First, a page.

Alabama's largest county files for bankruptcy

In this Tuesday, Oct. 26, 2010, file photo, lightning illuminates storm clouds north of downtown Birmingham, Ala.
AP Photo

BIRMINGHAM, Ala. - Leaders of Alabama's most populous county have voted to file an estimated $4.1 billion bankruptcy, the largest municipal bankruptcy in U.S. history.

The Birmingham News reports the Jefferson County Commission's action came after spending about six hours over two days meeting with its lawyers to discuss legal options. Those options included a bankruptcy filing and a settlement with creditors on the county's $3.14 billion sewer debt.

Commissioner Jimmie Stephens made the motion to file bankruptcy, saying it's time to resolve the issue.

The county has been trying for several years to find a way to resolve its sewer debt crisis and fix its fiscal 2012 county general fund budget, which commissioners have said needs another $40 million.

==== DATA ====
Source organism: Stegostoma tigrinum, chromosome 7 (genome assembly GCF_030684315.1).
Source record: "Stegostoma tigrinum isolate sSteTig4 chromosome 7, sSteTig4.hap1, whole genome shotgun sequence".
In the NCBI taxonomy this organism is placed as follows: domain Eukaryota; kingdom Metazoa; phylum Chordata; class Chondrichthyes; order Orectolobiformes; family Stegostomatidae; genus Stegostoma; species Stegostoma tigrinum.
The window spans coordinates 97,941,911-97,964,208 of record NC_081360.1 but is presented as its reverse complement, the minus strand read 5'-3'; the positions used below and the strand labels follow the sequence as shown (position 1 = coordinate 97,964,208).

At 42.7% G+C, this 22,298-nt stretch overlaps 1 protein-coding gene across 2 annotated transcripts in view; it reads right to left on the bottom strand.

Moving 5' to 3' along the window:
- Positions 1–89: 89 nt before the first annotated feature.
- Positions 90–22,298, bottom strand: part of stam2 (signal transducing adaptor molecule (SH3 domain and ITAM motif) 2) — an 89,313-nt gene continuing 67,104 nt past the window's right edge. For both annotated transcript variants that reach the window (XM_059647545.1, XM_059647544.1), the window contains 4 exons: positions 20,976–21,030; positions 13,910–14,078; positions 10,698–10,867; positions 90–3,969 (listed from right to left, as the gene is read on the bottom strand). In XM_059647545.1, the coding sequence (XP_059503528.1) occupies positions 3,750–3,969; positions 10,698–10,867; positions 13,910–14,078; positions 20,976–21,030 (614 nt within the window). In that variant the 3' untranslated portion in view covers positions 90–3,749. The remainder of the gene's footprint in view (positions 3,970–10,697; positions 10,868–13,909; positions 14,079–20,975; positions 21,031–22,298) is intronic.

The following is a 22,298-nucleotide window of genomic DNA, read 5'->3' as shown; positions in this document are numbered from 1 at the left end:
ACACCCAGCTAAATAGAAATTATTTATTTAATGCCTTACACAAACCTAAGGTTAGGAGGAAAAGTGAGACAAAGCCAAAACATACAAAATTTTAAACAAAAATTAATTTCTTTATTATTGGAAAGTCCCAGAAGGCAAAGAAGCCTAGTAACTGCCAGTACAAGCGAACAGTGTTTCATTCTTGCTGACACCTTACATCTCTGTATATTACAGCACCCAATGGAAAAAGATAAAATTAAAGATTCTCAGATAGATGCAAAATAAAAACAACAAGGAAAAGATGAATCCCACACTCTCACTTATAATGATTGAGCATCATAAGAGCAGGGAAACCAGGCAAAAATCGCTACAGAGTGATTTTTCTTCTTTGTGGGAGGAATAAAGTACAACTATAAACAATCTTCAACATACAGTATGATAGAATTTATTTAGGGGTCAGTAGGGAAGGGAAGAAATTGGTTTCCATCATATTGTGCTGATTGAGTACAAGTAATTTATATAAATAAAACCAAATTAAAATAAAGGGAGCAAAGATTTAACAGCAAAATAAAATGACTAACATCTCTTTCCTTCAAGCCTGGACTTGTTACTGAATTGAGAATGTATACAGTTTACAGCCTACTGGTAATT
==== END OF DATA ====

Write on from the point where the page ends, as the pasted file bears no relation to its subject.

Jefferson County's problems began with the corruption-plagued sewer project that went billions over budget. Poor investments and a loss of millions in tax revenue made things even worse.

Officials have tried cutting back everywhere they can. At the overcrowded jail, there's just one part-time deputy for every 100 inmates.

Lt. Debbye Guy says: "We're below federal regulations. We're always in danger, but this puts us more in danger."

Court Clerk Anne Marie Adams is using state funds to pay security guards at the courthouse, adding: "We would've had to shut the system down and it would have been a major problem."

Even small things - like a sewer leak at a county building - go unattended.

A Jefferson County bankruptcy may be the first in a string, as Detroit; Harrisburg, Penn.; and Pritchard, Ala., are all in danger.